The Striking Bullfinch

This morning, while having breakfast, we had a startling, striking visitor to our garden. A Bullfinch! If you don’t know what it is, it is a relatively large finch, heavily built, with black, pink chest and highlights of grey and white. Mid-summer, it is stunning for a small bird. They’re also somewhat people-averse; unlike tits or other finches, they like hiding in bushes or trees and don’t seem to enjoy sharing space with humans (good policy, they’re smart birds).

I’ve long hoped to see one in the garden. There are quite a few of them nearby, I can hear them and occasionally see them, but in the middle of an estate is a bit of a stretch for them so I had resigned myself to not seeing any. This morning, one came, first viewing the garden, then inspecting each feeder in turn, briefly. And then it left, presumably having noted all the available foods on offer.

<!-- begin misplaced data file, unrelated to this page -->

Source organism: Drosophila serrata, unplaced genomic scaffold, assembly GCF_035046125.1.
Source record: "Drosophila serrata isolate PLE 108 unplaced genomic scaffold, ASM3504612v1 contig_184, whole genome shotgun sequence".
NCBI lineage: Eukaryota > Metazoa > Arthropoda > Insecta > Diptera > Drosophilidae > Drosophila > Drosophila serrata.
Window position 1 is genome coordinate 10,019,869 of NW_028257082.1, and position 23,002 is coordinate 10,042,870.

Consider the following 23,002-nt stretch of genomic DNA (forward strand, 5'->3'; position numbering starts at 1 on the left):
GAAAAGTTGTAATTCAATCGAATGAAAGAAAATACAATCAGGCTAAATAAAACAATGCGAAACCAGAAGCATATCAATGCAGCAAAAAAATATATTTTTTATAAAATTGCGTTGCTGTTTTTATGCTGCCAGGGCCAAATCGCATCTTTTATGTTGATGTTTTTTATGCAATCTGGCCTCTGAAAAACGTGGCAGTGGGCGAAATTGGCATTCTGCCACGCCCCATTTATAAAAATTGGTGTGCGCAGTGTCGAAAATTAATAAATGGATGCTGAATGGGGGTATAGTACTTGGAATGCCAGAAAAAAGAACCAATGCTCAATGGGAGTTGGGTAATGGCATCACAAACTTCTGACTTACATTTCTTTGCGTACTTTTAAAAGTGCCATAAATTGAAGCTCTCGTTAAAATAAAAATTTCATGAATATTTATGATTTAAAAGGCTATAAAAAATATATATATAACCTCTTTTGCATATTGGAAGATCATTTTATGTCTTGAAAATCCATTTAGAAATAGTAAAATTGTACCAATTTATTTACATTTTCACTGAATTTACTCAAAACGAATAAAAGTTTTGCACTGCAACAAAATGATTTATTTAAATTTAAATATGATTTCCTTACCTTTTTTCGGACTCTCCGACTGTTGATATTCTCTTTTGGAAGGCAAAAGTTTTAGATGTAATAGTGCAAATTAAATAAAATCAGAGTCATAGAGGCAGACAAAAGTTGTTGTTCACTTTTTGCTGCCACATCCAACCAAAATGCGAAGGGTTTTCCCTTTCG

The new feeder is a mixed bag; on the one hand, it protects the food and the smaller birds from the voracious Magpies, but on the other hand, it’s not high up and with good visibility, which is how many birds prefer it. The tits have finally decided that they like it, so it is now packed for much of the day with Blue, Coal and Great Tits, but no finches, no Robin, no Dunnock (these two don’t feed directly, but on whatever results from other birds feeding), no Blackcap, no Starlings. I haven’t figured out if this is because I moved the feeding post, or the over-abundance of Magpies, or the over-abundance of Magpies was caused by me moving the feeder, or is it seasonal, or the lockdown altered patterns for birds (this has been observed), or because I didn’t put out much food for a month or two during lockdown, or some random factors.

So I was glad to see a visiting Bullfinch, I just hope that the other birds eventually return or at least have found something better than my garden.